Counterfeit goods worth over Sh100 million seized in the last 30 days

Anti-counterfeit officers pile some of contraband goods that are to be crushed and destroyed by multi agency at in Athi River.Photo taken in 2018. [File, Standard]

Counterfeit goods worth over Sh100 million have been seized in the last one month by the Anti-Counterfeit Authority.

The goods seized include electrical appliances, sportswear and equipment of premium trademarks, motor vehicle spare parts, digital TV antennas and toners among others with most of these goods coming in from the Far East countries.

Another 40-foot container of fake circuit breakers imported from China and valued at over Sh10 million was also seized last Saturday.

Anti-Counterfeit Authority (ACA) Chairperson, Flora Mutahi yesterday revealed that over 70 percent of the illicit goods entered the country through the sea ports.

SEE ALSO :Anti-Counterfeit Authority destroys counterfeit goods in Mombasa

“Most of the fake goods are imports and enter the country mainly through the main Port of Mombasa which is Kilindini Port, the Container Freight Stations (CFS’s) in Mombasa and the Inland Container Depot Nairobi (ICDN) located in Embakasi, “she stated.

The chairperson was concerned that the importation and trade of fake goods had a negative impact on the economy saying it posed the biggest threat to attainment of the manufacturing and job creation pillar of the government’s Big Four Agenda.

“As Government, we are committed towards safeguarding the interests of genuine traders, hence the increased efforts to curb illicit trade,” added Ms. Mutahi.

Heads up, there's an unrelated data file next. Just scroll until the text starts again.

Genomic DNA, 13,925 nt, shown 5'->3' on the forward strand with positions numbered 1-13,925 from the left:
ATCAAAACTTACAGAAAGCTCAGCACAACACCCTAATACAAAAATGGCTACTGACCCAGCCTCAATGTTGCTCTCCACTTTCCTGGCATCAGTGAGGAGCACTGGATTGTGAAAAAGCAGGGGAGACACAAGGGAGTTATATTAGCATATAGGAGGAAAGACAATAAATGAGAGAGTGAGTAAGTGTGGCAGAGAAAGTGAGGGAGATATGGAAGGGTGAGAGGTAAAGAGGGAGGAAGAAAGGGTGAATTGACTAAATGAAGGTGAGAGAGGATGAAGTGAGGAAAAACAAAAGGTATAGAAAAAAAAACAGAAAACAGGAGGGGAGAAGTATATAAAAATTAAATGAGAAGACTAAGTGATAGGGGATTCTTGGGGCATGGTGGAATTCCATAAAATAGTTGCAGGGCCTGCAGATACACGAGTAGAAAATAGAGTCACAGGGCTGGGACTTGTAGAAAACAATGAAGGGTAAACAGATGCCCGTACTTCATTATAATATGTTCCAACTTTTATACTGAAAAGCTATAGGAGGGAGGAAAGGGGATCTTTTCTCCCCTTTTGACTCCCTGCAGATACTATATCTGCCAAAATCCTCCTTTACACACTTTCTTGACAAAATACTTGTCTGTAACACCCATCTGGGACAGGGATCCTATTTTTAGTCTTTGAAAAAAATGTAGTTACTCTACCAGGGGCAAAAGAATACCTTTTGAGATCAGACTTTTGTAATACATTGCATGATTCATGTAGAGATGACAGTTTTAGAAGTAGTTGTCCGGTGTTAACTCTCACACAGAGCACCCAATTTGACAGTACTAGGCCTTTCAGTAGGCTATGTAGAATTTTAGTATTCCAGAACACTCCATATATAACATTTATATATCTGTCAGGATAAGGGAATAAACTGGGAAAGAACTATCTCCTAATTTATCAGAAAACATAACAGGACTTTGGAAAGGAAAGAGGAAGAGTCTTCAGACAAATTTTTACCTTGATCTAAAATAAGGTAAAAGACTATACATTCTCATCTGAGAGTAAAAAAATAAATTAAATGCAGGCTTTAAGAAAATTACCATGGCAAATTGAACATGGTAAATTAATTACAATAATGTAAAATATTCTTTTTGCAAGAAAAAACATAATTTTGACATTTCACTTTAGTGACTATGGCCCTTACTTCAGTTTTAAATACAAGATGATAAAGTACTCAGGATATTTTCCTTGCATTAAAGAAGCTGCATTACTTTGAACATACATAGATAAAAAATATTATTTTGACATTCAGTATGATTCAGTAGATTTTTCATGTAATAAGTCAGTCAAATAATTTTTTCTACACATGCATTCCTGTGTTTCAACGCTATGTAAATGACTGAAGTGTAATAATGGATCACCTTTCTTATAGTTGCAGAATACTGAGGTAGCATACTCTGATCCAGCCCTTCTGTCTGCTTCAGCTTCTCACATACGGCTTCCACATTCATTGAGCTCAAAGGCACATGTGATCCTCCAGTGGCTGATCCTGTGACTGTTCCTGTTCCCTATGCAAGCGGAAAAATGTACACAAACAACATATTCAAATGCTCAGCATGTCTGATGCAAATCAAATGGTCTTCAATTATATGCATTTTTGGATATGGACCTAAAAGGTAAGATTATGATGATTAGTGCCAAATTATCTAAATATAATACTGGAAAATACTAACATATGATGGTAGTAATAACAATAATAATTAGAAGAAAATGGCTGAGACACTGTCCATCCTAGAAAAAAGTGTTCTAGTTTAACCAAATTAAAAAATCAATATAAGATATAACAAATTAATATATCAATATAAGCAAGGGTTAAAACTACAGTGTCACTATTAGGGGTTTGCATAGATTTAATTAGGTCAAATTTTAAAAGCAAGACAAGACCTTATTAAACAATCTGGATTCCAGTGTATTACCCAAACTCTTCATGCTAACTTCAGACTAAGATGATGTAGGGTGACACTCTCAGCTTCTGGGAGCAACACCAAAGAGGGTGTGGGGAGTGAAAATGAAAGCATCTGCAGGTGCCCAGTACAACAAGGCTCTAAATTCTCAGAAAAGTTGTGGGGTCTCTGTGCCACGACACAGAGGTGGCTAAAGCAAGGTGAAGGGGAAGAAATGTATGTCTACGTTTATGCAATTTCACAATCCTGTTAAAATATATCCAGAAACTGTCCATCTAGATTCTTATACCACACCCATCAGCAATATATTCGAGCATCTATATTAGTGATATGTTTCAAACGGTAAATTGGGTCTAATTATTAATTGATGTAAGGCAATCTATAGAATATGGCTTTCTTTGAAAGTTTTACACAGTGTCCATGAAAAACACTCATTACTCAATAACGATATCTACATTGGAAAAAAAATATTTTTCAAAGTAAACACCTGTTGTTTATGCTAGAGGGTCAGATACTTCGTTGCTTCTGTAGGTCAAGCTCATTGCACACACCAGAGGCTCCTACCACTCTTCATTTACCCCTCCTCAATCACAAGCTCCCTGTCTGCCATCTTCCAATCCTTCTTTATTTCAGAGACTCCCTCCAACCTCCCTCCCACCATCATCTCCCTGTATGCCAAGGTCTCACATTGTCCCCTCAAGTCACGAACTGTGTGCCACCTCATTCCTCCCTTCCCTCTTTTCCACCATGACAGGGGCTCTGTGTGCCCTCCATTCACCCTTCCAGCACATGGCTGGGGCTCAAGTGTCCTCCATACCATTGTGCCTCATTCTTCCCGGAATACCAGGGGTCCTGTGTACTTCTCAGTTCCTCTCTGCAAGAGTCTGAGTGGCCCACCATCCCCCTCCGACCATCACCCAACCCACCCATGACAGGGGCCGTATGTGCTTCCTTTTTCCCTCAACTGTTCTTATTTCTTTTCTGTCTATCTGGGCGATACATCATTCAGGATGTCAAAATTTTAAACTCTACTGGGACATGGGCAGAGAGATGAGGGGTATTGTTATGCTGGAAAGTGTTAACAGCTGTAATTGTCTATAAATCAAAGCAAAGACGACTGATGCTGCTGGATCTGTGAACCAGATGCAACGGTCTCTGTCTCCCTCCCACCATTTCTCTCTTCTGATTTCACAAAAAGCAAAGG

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Research carried out by the ACA indicates that there is a high correlation between illicit trade and slowed economic growth, development of local industry as well as unemployment rates.

Illicit trade crimes are also related to other crimes such bribery, money laundering, terror funding and tax evasion, among others.  Additionally, illicit goods cause adverse health, safety and environmental effects to the innocent consumers since they are often of inferior quality and standards.

“We also want to assure the genuine traders and public that the government is out to facilitate and not frustrate traders. We are strongly combating all forms of illicit trade in the interest of promoting a fair-trade environment and protect the rights of genuine traders, promote our local manufacturing industry, safeguard jobs and improve the ease of doing business,” added Ms. Mutahi.

ACA Executive Director, Elema Halake said that unscrupulous investors are increasingly changing tact and are now involved at several points across the supply chain from manufacturing, importation, distribution, wholesale and retail.

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Counterfeit goodsAnti-Counterfeit AuthorityFlora Mutahi